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MENTORING MATTERS: Who's Your Guru? Half The Battle Is The Courage To Ask The Right Questions

Posted By Bhavani G. Rao, Monday, January 4, 2016

After 15 years in entertainment, I took a three-year sabbatical. A lot of that time was spent having long talks with my dad in hospital rooms. One day he asked what my ultimate career goal was. "TV drama showrunner/producer,” I said without hesitation. Dad gave it some thought then offered me a piece of advice: "Go find yourself a guru.”

Three years later, after my dad’s passing, his words stuck with me, especially after the PGA mentoring program came to my attention. Where better to find a guru? After a great interview with the Mentoring Committee, I received the news that I was matched with mentor Shannon Gaulding.

Not going to lie—I did a happy dance.

Shannon had worked on some of my favorite movies, including Immortals, 30 Days of Night and Spider-Man, and had held several executive positions. Her extensive background in production made her the perfect mentor. Above all, Shannon knew drama! Most of her movies involved complex characters, and it takes a strong producer to bring them to life on the screen.

At our first meeting Shannon didn’t flinch when I said my goal was to become a TV drama showrunner. For our next meeting, she asked me to prepare a list of everything I was working on. After getting all my ducks in a row, I went in for our second meeting. Shannon listened in earnest to all the projects I brought in, and spent a couple of hours giving me real feedback about what on the "Bhavani Entertainment” slate (which was what I started calling it after our meeting) was working and what needed more attention. The next steps involved creating a "pitching road map” to production companies as well as finding more writers, who had worked on similar shows.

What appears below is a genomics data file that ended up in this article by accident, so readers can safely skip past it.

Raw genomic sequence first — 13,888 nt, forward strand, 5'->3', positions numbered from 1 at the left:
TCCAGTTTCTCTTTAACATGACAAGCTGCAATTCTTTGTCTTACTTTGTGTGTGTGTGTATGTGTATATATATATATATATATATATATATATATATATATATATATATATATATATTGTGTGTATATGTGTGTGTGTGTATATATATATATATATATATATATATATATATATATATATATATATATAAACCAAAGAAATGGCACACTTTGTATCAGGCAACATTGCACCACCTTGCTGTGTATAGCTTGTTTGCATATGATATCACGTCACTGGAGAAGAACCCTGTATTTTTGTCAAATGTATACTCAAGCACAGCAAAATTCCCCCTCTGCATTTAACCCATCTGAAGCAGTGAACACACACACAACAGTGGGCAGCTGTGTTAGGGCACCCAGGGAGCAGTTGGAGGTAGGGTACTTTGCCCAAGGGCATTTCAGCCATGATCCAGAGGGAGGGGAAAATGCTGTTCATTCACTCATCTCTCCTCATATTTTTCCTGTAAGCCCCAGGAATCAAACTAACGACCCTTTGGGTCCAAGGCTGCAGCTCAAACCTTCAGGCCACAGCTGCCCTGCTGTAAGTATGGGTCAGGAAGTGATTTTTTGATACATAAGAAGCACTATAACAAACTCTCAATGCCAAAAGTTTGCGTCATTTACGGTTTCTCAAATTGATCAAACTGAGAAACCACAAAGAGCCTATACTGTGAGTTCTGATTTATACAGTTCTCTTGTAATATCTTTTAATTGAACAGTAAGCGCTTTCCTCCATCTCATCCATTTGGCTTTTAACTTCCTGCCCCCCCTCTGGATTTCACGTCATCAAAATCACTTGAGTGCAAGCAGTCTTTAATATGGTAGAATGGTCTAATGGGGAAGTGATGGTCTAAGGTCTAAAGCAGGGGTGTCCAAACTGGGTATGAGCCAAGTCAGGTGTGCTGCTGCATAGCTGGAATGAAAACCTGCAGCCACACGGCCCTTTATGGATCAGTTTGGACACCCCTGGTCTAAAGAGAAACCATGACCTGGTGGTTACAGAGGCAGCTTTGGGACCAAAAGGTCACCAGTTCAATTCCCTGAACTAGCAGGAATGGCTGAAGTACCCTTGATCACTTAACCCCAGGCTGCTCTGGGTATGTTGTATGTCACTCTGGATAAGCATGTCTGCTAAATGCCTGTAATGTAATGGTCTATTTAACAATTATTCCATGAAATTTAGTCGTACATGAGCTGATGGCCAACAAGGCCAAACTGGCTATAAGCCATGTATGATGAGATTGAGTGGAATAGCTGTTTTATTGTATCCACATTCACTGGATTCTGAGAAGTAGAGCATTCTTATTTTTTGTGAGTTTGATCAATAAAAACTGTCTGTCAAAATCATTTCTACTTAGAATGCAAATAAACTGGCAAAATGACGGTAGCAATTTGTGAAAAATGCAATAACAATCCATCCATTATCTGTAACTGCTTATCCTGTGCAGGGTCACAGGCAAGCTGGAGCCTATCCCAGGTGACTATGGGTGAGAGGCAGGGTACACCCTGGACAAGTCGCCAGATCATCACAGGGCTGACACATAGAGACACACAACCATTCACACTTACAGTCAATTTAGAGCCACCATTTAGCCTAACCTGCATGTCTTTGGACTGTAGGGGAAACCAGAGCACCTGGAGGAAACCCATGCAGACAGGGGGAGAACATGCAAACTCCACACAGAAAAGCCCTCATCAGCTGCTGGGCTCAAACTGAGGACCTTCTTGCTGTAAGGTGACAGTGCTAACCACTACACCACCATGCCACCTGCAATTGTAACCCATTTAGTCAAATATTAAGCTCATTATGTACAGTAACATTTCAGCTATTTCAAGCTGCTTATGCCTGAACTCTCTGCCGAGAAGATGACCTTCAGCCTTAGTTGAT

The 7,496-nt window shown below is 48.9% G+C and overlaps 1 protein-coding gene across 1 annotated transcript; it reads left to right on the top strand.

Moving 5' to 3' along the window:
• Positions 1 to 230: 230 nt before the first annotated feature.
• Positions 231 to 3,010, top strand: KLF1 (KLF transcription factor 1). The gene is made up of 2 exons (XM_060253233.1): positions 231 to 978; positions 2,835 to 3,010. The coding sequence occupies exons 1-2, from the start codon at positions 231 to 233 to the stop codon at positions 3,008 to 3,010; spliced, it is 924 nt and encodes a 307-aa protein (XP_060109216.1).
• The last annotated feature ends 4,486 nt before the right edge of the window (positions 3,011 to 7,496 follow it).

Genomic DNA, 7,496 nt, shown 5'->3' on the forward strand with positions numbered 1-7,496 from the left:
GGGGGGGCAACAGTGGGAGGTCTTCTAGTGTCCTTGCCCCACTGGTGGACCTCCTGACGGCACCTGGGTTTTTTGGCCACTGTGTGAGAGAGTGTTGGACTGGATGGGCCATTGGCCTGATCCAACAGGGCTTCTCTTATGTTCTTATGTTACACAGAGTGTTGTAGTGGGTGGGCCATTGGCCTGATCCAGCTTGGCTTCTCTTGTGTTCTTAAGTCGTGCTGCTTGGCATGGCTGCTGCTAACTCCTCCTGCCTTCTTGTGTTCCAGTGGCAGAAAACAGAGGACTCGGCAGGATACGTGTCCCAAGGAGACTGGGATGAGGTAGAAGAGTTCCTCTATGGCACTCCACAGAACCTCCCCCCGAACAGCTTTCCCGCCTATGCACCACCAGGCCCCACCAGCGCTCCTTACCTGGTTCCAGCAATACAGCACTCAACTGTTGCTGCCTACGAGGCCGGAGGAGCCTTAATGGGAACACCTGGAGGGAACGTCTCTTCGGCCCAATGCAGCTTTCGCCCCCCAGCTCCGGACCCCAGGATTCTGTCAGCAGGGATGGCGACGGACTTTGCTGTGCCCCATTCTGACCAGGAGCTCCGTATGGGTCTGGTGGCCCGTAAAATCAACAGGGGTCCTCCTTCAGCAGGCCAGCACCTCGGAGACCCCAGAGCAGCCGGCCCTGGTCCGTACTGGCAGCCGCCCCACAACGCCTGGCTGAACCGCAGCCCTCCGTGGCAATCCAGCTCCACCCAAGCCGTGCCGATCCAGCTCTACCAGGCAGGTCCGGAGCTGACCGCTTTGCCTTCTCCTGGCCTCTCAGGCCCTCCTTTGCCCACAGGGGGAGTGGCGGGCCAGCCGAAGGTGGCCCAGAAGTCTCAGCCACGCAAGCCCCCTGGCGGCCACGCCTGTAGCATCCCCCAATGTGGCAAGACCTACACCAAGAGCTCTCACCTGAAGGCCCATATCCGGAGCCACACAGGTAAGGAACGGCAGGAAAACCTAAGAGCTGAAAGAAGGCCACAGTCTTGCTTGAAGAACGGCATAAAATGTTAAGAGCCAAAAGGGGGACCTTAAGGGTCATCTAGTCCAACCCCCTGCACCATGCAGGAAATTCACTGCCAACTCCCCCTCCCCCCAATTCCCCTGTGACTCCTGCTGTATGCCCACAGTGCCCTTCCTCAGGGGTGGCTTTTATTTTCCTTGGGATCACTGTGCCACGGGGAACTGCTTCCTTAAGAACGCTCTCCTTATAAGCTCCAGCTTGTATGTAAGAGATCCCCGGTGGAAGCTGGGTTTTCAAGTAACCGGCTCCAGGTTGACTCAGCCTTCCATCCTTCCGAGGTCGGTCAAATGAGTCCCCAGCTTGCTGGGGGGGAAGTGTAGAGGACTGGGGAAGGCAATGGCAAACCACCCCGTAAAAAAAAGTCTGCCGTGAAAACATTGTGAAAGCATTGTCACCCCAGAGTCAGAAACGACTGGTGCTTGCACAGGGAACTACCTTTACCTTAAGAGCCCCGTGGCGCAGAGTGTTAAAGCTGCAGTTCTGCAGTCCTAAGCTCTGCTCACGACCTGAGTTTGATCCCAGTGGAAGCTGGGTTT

Finding credited writers to work with had not been easy for me, but Shannon knew just how to help, and referred me to a colleague who had come to see her at her office recently. The key lesson: The only way to get something is to ASK for it. Some doors will open easily and others will take time, but the essential first step was to swallow my fear and to go out and ASK. My current slate of pilots is a direct reflection of her advice.

Shannon has been a great mentor, wonderfully encouraging and never once telling me "it can’t be done.” At the end of our mentorship period, Shannon sent me an email letting me know that I can reach out to her at any time and she would be there.

Dad was right. After so many years in entertainment, I needed a guru … not necessarily a spiritual guide, but someone who could translate the world in a way that would lead their students to their ultimate goals. Thank you Shannon, for being a true mentor and guru to me. I hope that one day, I can pass that knowledge along to others.

- illustration by Christine Georgiades

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